New regional study sheds light on the impacts of climate change on the right to education in South-East Europe
Baku, May 15, AZERTAC
Past warnings from the scientific community have now become our reality: the effects of climate change are no longer isolated emergencies, but have become the new global norm. In 2021 alone, 23.7 million people were internally displaced due to climate-related disasters (IDMC) and these numbers continue to rise each year. As a result, climate-displaced people, especially the most vulnerable and marginalised groups, have their right to education compromised by direct and indirect barriers to education, according to UNESCO.
In recent decades, South-East Europe has experienced extreme episodes of climatic disasters, followed by massive climate-induced surges in migration and mobility. With the aim to produce guidance for policy makers to ensure that the right to education for climate-affected persons does not go unfulfilled, UNESCO carried out comparative case studies in Bosnia and Herzegovina, the Republic of Moldova and Serbia.
Based on these studies, the report found that the most direct barriers to education arise from infrastructural damage to schools as well as school closures following extreme flooding linked to climate change, both of which occur in each country studied.
Moreover, the report examined these countries’ specific vulnerabilities to climate change and related mobility. The Republic of Moldova, for instance, is experiencing displacement among its agricultural and rural populations due to climate-related livelihood losses. Similarly, in Bosnia and Herzegovina and Serbia, there are high numbers of internally displaced persons, refugees, asylum seekers and migrants in unstable housing who are at high risk of future displacement as floods continue to worsen.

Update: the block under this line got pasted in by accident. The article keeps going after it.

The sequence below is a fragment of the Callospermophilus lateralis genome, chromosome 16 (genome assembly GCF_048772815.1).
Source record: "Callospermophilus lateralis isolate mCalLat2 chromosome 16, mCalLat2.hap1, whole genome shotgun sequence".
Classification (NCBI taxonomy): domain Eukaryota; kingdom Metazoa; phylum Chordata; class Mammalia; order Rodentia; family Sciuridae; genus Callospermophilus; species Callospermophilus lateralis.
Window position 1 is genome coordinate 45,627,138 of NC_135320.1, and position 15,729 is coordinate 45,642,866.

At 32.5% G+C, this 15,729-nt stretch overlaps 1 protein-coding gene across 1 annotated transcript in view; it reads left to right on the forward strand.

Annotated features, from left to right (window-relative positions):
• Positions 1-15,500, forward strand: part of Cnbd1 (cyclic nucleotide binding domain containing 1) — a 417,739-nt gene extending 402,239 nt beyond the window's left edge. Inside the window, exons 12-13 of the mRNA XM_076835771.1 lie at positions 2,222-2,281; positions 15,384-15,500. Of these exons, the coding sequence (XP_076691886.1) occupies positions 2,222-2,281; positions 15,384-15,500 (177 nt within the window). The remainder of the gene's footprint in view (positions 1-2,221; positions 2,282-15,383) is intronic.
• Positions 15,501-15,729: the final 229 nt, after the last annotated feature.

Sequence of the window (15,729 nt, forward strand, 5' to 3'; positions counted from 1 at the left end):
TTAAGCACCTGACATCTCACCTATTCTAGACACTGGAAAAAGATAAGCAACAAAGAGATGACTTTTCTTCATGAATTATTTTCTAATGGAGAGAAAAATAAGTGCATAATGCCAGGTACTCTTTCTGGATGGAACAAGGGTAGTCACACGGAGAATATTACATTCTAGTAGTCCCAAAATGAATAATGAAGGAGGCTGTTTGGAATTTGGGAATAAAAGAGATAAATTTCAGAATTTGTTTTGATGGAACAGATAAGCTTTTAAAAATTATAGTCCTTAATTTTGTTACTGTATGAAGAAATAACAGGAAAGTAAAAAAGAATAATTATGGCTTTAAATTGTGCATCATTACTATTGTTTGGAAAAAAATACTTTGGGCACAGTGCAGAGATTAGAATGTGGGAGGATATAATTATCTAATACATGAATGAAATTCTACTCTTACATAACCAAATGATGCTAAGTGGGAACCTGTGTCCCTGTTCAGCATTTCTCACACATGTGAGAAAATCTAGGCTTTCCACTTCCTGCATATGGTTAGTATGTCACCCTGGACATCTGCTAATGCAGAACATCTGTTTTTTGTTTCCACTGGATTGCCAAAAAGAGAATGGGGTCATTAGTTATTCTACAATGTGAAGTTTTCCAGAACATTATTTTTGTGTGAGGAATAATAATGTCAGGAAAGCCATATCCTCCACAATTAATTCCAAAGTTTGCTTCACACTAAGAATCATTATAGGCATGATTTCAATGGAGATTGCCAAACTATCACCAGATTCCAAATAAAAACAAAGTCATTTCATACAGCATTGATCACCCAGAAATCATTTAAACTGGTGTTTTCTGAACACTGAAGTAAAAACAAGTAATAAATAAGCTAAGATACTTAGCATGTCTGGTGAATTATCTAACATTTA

While there are many comprehensive policies addressing refugees and their needs, there are few dedicated solely to internally displaced persons. In a further complication, those displaced by climate change are not considered internally displaced persons according to the national legislation of any of the countries studied.
Climate-displaced persons remain politically invisible in national frameworks and, as a result, strategies to ensure the right to education of these groups are non-existent, despite the very real barriers.
The report further reveals that disaster risk reduction and disaster risk management plans focus on the impact that education can have on climate resilience, rather than inversely considering education continuity in post-disaster responses.
To address both the common barriers to education as well as the national specificities, it is imperative that all action taken be intersectoral and multi-faceted. To that end, the report provides operational policy guidance for policymakers, and UNESCO will continue to advocate for the pursuit of SDG 4, Quality Education for all, amidst climate change and climate displacement. This report is one of the several regional reports released this year and will contribute to the development of a Global Report, to be published by the end of 2023.
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